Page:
The hermeneutics of sacrifice: A study of sacrifice and Christian identity through the work of Paul Ricoeur and Edward Schillebeeckx
Within the traditional understanding of Christian discipleship shaped by the language and symbolism of sacrifice, there is a paradoxical relationship between self-realization and self-sacrifice. This paradox is summarized in the gospel call to “lose one's life to save it.” Feminists have criticized the idealization of self-denial and the excessive glorification of suffering, and challenged the viability of sacrificial language today. However, the traditional value of sacrifice, and the insight that one finds one's identity by giving of oneself for others, merit a critical evaluation of the language and symbols used for sacrifice. Scriptural exegeses demonstrate the rich variety of images for sacrifice that describe the life and death of Jesus Christ, and also show that dedication to God and humanity, not suffering, provides the core meaning of sacrifice. Feminist scholarship further analyzes distortions in theological reflection upon the cross, self-love, and sin that impede an authentic view of sacrifice for contemporary understanding. ^ Paul Ricoeur's philosophical anthropology demonstrates how self-giving positively constructs identity. He views selfhood as an interpretation gained through giving to the other, by which one recognizes one's esteem and agency. One's identity is primarily established by keeping promises over time. Ricoeur also defends the equal primacy of self and other before the demands of the other. ^ Edward Schillebeeckx, OP, offers a theological vision of humanity that is fundamentally oriented by the doctrine of God as Creator, who wills the salvation of all and entrusts humanity with responsibility for history. Suffering is inevitable in the struggle for wholeness and liberation, yet it is never willed by God. Schillebeeckx views the suffering that results from sacrificial commitments to others as a seal on one's identity, forced by the extreme times of trial and persecution. Schillebeeckx's view of creation faith as critical and productive enables both the acceptance of human finitude, which makes sacrifice inevitable, and a religious offering of one's sacrifices in hope for the coming of the Reign of God. Lastly, reflection by kenotic theologies on the self-limiting nature of divine creativity illustrates the inner relationship between self-giving and new life, a paradoxical mystery of which Christian sacrifice partakes. ^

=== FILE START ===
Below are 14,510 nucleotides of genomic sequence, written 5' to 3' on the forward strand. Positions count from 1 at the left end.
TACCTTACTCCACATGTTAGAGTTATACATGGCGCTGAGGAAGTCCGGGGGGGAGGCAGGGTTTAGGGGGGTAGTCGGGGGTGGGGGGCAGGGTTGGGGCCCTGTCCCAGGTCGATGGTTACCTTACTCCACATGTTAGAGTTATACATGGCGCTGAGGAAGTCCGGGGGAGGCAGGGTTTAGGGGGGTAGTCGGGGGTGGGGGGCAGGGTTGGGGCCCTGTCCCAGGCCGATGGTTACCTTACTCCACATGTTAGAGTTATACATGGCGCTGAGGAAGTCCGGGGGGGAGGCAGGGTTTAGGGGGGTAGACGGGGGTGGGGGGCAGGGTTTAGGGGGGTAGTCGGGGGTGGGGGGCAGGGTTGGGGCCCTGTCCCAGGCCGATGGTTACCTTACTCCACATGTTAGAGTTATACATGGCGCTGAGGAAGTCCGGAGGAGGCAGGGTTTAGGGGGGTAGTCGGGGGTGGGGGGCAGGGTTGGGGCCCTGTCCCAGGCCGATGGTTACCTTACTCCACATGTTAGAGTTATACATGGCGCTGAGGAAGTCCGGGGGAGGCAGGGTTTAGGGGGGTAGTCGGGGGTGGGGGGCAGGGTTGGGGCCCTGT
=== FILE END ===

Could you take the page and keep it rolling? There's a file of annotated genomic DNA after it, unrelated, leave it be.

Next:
Erin Lothes Biviano,
"The hermeneutics of sacrifice: A study of sacrifice and Christian identity through the work of Paul Ricoeur and Edward Schillebeeckx"
(January 1, 2005).
ETD Collection for Fordham University.